What is the Difference Between Telemedicine and Telehealth?
Terminology for new developments in the healthcare field often feels interchangeable. This is the case with telemedicine and telehealth, two terms used to describe very similar services. Even the American Telemedicine Association (ATA) considers these terms interchangeable, since both include patient monitoring, consultations, remote health applications, education, and transmission of diagnostics.
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Of the two, telemedicine is the older term, though telehealth has shown rapid growth. Add in the relatively new telecare, and it becomes even more confusing. Though these terms may be used interchangeably, there are slight differences.
Differences of Opinion within the Industry
With the public's changing views of healthcare (itself a relatively recent term), it's no surprise that telemedicine and telehealth have differing yet remarkably similar meanings and purposes. Healthcare has come to mean more than the service one receives at a medical facility, be it clinic or hospital. Instead, it encompasses a whole-body approach to wellness, as well as the self-management of one's health and a willingness to embrace and promote patient responsibility.
Different organizations have weighed in on the terminology. According to the ATA, telemedicine involves the exchange of medical information "via electronic communications" with the intent of improving the patient's health. So, similar to a traditional, in-office doctor visit. The organization goes on to describe the available electronic communication devices, including smartphones, e-mail, and video chat.
The ATA also points out that telemedicine is not its own specialty. Rather, it is simply another delivery mechanism for clinical care. This is evident when you consider billing, which typically uses the same coding and fee structure for telemedicine services as is used for in-office visits. As telemedicine allows such a wide range of patient/provider interactions – including patient portals, remote monitoring of symptoms, patient consultations, and transmission of diagnostics – the ATA considers that it falls under the umbrella of healthcare, and therefore the term telemedicine may be used interchangeably with telehealth.
The health IT group, Health Information and Management Systems Society (HIMSS), does not quite agree with the ATA. They took their cue from the Department of Health and Human Services. Both groups consider telemedicine to cover the clinical care aspect, while telehealth includes non-clinical applications. These include trainings for medical providers, continuing education, and even administrative meetings. Essentially, any technology used to support or promote healthcare is telehealth, while the actual application of healthcare, i.e. the clinical setting, is telemedicine. So, in this instance, telehealth is the broad term and telemedicine is the subcategory.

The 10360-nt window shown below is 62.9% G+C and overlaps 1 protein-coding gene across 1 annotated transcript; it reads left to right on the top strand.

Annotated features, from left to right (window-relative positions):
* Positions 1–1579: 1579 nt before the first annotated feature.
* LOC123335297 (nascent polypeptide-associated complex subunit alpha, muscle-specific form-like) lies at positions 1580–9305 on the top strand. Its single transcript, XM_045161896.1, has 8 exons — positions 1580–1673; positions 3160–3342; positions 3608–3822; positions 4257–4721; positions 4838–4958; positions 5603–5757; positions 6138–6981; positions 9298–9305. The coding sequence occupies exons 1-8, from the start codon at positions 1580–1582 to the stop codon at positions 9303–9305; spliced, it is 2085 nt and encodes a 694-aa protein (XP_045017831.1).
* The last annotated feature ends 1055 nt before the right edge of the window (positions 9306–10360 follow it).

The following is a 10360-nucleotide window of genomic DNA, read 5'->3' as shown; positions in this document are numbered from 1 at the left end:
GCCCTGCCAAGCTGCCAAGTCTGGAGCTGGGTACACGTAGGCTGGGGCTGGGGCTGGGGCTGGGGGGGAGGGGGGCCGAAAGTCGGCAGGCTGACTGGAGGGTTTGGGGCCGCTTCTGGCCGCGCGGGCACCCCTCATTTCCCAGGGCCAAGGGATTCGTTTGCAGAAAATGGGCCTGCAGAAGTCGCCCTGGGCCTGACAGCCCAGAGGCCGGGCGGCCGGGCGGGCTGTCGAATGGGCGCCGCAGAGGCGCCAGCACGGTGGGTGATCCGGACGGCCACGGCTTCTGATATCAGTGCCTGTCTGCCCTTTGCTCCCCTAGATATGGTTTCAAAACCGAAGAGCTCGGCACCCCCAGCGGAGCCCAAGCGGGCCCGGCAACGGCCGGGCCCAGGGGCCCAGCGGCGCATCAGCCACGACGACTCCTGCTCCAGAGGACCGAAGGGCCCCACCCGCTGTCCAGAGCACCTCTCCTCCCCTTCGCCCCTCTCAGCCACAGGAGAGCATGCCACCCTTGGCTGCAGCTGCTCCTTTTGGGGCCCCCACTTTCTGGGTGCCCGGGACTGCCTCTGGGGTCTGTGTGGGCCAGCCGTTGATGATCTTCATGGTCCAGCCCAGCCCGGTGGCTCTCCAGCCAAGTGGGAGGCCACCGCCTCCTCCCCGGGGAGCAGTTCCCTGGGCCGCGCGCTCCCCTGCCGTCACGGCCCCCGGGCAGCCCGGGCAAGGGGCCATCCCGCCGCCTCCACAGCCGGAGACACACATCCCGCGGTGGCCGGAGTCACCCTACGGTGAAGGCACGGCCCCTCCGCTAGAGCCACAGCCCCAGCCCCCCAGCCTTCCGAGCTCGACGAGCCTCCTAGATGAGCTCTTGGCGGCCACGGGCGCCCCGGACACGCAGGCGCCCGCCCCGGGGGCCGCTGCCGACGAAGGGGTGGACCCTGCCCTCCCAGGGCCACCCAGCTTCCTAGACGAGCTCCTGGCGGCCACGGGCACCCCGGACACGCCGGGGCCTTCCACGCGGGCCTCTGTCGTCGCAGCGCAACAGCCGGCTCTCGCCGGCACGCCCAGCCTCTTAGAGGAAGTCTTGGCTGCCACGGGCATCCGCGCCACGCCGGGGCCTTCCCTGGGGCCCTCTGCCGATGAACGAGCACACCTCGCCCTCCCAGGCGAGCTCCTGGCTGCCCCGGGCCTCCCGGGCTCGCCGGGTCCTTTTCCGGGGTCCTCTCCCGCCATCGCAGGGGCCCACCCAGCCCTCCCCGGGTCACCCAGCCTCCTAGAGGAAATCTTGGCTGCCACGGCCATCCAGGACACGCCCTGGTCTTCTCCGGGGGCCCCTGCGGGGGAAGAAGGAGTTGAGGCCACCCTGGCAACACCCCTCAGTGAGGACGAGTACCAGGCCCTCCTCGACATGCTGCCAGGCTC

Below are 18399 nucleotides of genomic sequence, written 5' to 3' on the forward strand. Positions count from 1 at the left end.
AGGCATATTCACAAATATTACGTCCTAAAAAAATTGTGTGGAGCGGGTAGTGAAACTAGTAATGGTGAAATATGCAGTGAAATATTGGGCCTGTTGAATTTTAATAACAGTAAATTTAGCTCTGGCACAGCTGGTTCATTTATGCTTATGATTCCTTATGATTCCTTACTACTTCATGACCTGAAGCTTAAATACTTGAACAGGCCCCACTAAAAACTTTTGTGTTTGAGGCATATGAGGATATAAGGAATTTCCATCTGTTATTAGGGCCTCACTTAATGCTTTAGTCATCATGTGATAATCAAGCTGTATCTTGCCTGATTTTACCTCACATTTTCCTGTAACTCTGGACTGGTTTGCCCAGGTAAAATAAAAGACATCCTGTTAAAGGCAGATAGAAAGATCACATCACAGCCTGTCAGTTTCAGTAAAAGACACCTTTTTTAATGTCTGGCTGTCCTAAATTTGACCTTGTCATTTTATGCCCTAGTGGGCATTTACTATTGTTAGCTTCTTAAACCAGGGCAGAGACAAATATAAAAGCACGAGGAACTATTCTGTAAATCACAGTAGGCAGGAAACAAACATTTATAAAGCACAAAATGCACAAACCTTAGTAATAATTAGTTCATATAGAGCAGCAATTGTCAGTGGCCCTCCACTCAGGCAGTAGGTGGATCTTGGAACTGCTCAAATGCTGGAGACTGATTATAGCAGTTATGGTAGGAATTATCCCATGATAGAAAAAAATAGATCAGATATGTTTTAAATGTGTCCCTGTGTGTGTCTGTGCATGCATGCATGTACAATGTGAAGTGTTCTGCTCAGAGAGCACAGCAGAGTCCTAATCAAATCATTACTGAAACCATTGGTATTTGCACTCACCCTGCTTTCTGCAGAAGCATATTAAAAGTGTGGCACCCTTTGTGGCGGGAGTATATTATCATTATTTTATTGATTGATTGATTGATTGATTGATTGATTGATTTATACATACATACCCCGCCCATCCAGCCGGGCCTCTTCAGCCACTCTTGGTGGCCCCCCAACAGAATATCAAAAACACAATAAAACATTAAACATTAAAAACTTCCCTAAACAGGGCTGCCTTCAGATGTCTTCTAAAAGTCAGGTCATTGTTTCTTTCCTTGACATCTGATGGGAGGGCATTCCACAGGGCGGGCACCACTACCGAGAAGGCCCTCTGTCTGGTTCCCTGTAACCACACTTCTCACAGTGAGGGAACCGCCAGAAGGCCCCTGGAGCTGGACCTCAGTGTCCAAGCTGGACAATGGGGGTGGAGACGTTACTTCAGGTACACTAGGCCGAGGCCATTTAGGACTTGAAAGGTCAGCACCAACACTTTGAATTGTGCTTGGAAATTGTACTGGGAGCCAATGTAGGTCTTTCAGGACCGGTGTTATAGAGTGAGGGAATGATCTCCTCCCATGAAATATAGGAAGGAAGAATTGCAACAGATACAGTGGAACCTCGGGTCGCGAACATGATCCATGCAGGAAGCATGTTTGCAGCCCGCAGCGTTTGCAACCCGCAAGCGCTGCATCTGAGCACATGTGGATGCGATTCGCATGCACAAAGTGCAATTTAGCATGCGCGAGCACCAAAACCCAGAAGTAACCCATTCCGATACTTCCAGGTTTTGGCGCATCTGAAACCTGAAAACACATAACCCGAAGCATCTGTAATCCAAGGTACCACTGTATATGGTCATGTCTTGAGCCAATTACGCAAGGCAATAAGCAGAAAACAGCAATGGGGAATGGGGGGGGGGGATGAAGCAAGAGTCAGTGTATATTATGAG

The Differences and Definitions
The easiest way to understand the differences between telemedicine, telehealth, and even telecare is to first understand the definitions of each term.
- Telemedicine: Refers specifically to the clinical application of healthcare through technology means, i.e. electronic communications. Typically, this includes interactions between physician and patient for the purposes of diagnosing and treating medical conditions. However, it may also include consultations between providers and the digital transmission of medical records and diagnostic images. Communication portals include kiosks, video chat, calls, and transmissions from "smart" devices.
- Telehealth: Refers to the broad range of healthcare services via remote communication. This includes telemedicine services such as remote monitoring of chronic conditions and consultations between patients and physicians. However, it also includes healthcare education, remote collaborations between medical professionals, and the technologies themselves, such as monitoring devices and software.
- Telecare: Refers to the technologies patients use to monitor health and wellness, including computers, smartphones, medical alert systems, monitoring devices, and gadgets that track patients during daily living, including caloric intake, pulse, and physical activity. As technologies change and the field continues to grow, these definitions will likely change as well. For now, most providers continue using these terms interchangeably without causing any type of confusion as to their meaning.